Natural areas are open from dawn to dusk daily.
The Kathy Osterman Beach natural area, located in the Edgewater community, contains native dune habitat along Lake Michigan. Here, visitors can observe the beauty of dune grasses and other flowering plants as part of their beach experience.
For many years, sections of Kathy Osterman Beach were overgrown with weeds and eroding due to the non-native, short-rooted turf grasses that had been planted in the area. In 2003, in response to community requests, Chicago Park District partnered with the 48th Ward Alderman’s Office and local volunteers to plant a native dune habitat-appropriate garden at the beach, which was the first of its kind on the lakefront. After the removal of some heavy debris followed by sand grading, plant species adapted to the harsh, dry, sunny conditions of a beach environment, including native marram grass. Additional marram grass was then planted along the eastern and northern sides of the “garden” to help keep sand in place. Marram grass is well adapted to growing in the shifting sands of dune and beach environments and its fibrous deep root system traps sand and thus plays a critical role in dune formation and erosion prevention. The native species planted at the natural area provide year round aesthetic interest, sand stabilization, and beneficial habitat for migrating and resident birds.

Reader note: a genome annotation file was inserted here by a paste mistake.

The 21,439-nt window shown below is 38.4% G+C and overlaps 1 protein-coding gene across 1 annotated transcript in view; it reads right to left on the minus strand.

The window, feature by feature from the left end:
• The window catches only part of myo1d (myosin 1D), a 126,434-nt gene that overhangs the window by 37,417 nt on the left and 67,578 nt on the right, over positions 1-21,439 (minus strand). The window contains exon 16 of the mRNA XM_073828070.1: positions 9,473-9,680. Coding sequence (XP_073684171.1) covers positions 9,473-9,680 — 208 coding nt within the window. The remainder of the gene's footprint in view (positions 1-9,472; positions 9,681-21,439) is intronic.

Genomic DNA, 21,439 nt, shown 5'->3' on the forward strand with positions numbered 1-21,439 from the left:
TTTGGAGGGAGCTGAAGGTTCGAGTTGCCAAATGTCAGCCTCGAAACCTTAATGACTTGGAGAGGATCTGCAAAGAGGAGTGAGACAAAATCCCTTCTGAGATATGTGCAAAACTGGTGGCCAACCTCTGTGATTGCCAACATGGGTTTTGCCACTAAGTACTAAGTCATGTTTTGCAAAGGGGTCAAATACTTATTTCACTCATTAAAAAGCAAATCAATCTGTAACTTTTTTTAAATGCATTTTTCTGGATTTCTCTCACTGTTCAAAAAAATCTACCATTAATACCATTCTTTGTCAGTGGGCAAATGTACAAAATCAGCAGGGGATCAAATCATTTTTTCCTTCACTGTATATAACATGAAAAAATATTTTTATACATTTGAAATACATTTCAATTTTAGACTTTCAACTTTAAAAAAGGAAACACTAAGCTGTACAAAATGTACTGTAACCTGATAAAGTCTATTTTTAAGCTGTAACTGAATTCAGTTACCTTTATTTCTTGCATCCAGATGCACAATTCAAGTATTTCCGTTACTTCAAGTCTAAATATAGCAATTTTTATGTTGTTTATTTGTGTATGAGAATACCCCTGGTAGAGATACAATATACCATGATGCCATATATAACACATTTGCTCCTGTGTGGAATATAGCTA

This natural area provides food and habitat for a variety of shorebirds, and is consistent with the Chicago Park District Lakefront Bird Habitat Guidelines. Developed by several birding organizations, members of the Lincoln Park Advisory Council, Friends of the Parks, the City of Chicago, and others, those Guidelines were adopted by the Chicago Park District Board of Commissioners in 2001.
Community volunteers were integral in the installation of the original native planting at Kathy Osterman Beach and continue to assist the Park District in maintaining the natural area. Learn more about volunteer opportunities by visiting our Community Stewardship Program page.